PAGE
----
You hear pundits talk about the strength or weakness of a candidate’s “organization,” but it rarely becomes an issue until a candidate doesn’t have one. That happened this week when Newt Gingrich had to leave Iowa for two days to scramble to get 10,000 signatures needed to qualify for the Virginia primary ballot. (He claims he has enough, but if his total is less than 15,000, each signature will be checked and he may well fall short.) He barely made the deadline in Ohio and missed the deadline in Missouri. I asked the Gingrich campaign in what states it had qualified beyond New Hampshire. I got no answer.

For comparison’s sake, I asked the Romney camp for the same information. I promptly got back a list: New Hampshire,Colorado, Florida, Delaware, Vermont, Mississippi, Missouri, Nevada, Arizona, Virginia, the District of Columbia, Kansas, Texas, Oklahoma, Louisiana, Alabama, Georgia, Florida, South Carolina and Tennessee. Romney’s campaign is not going to need to divert the candidate from the campaign trail in critical states nor pay large sums for signature-collection down the road. That’s how organization pays off.

The Ron Paul campaign told me it had gotten on the ballot in New Hampshire, South Carolina, Florida, Georgia, Michigan, Colorado, Missouri, Kansas, Texas, Oklahoma, Louisiana, Tennessee, Hawaii, Alabama, Arizona and Virginia.

Take another indication of organizational strength: the ability to put together a fundraising infrastructure and use that money to get bodies on the ground and ads on the air. The Post has a handy chart that highlights the disparity between Gingrich and his challengers. The bottom line: “Newt Gingrich continues to get pummeled on the airwaves in Iowa, and there has not been much he can do about it. This week, he was able to run only about $60,000 worth of ads in Iowa, while Rep. Ron Paul (R-Tex.) and a super PAC supporting former Massachusetts governor Mitt Romney combined to spend about half a million dollars in the state, with most or all of it on attack ads against Gingrich.”

No wonder Gingrich is whining endlessly about negative ads. Both the lack of Gingrich ads and the whining about it that resulted from the lack of a fundraising infrastructure are harmful. As the Des Moines Register pointed out, it has not gone unnoticed that Gingrich’s “history of slash-and-burn politics . . . call into question his outrage over the negative campaigning against him in Iowa today.”

Then there are precinct captains. These are the critical campaign representatives at each caucus meeting who make sure someone speaks on behalf of the candidate and who can urge attendees to cast their votes for their candidate. The number of precincts is 1,774. According to an Iowa GOP official, ”if you have 1,000, you will cover likely 75% of the vote or higher. That is what I would call a good organization.” The Gingrich camp did not answer my inquiry as to how many precinct captains it will have, but the Iowa state official pegs Gingrich’s number at a few hundred. Bloomberg reported yesterday, “In Iowa, Gingrich is still looking for precinct captains, who mobilize supporters to attend the Jan. 3 caucuses. On a Dec. 17 tele-town hall, his campaign asked supporters interested in the job to ‘press one.’ ”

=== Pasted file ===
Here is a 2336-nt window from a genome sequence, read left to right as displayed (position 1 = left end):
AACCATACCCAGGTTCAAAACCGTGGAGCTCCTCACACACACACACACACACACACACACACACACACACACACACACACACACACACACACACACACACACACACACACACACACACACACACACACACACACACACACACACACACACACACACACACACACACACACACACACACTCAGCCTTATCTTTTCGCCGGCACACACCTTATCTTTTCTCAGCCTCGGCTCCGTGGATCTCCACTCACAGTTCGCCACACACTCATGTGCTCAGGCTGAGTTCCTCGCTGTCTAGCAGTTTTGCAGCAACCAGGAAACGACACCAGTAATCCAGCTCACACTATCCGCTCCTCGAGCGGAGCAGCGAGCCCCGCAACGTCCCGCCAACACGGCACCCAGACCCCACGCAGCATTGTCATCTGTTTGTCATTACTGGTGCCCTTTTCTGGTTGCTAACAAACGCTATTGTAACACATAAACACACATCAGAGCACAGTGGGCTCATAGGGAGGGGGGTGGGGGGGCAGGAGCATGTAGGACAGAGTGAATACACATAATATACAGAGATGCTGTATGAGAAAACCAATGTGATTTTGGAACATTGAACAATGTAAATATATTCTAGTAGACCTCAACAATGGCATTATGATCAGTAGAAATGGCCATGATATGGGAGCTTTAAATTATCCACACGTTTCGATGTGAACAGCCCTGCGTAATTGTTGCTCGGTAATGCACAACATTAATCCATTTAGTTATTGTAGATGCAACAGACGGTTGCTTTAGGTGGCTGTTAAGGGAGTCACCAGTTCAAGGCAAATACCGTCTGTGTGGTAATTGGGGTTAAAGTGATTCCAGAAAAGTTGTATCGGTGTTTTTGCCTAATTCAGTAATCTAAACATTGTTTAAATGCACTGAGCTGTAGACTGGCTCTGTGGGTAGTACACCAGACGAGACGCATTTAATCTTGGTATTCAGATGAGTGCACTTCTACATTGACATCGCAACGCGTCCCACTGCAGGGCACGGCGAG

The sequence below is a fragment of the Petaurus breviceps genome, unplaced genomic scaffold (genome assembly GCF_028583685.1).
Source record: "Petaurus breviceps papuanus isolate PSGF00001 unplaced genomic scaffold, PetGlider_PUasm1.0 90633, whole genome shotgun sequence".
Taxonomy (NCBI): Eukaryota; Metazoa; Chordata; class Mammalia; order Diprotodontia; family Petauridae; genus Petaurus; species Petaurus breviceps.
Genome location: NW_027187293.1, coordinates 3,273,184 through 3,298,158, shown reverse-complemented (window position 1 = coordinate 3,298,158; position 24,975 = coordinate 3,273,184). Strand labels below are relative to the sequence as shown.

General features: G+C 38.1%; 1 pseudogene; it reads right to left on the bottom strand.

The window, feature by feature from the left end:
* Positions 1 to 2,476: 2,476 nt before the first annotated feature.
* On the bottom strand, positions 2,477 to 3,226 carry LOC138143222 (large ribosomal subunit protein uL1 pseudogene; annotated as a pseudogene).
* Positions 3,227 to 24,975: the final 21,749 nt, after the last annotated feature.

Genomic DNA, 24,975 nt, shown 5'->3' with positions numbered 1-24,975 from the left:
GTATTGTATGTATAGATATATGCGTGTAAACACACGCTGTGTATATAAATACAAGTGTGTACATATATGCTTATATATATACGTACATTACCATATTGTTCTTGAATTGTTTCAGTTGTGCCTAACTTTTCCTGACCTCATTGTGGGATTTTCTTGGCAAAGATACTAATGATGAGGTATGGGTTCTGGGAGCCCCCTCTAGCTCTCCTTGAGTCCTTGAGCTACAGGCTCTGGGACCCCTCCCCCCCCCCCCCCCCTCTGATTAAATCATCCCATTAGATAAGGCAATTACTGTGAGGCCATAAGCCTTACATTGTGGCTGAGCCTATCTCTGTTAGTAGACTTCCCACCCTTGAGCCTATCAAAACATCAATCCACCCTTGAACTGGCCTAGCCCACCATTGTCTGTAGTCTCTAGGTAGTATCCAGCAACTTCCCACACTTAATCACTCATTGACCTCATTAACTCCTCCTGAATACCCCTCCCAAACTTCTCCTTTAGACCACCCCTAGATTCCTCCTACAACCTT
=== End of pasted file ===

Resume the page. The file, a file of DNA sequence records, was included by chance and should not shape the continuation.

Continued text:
I asked the Romney camp about its staffing. Spokeswoman Andrea Saul would only say, “We feel very good about where we are. We have the coverage we need going into caucus night.” Jesse Benton from the Ron Paul campaign emailed me, “I am sorry, but we don’t discuss the detials about our organization like the numbers of precinct captains we have recruited. I can only say that we have an aggressive effort.”

The proof will be on caucus night, but do you have any doubt which campaigns will have the right people in the most places on Jan. 3?

Organization is not simply about money, although it’s hard to raise a lot of money when you don’t have a set of experienced and competent fundraisers. It is about putting together a team of competent people who make sure the nuts and bolts are in place so the candidate can maximize his vote totals. So far, there is little question that Gingrich is suffering from an organizational failure. And that is the fault of the person at the top.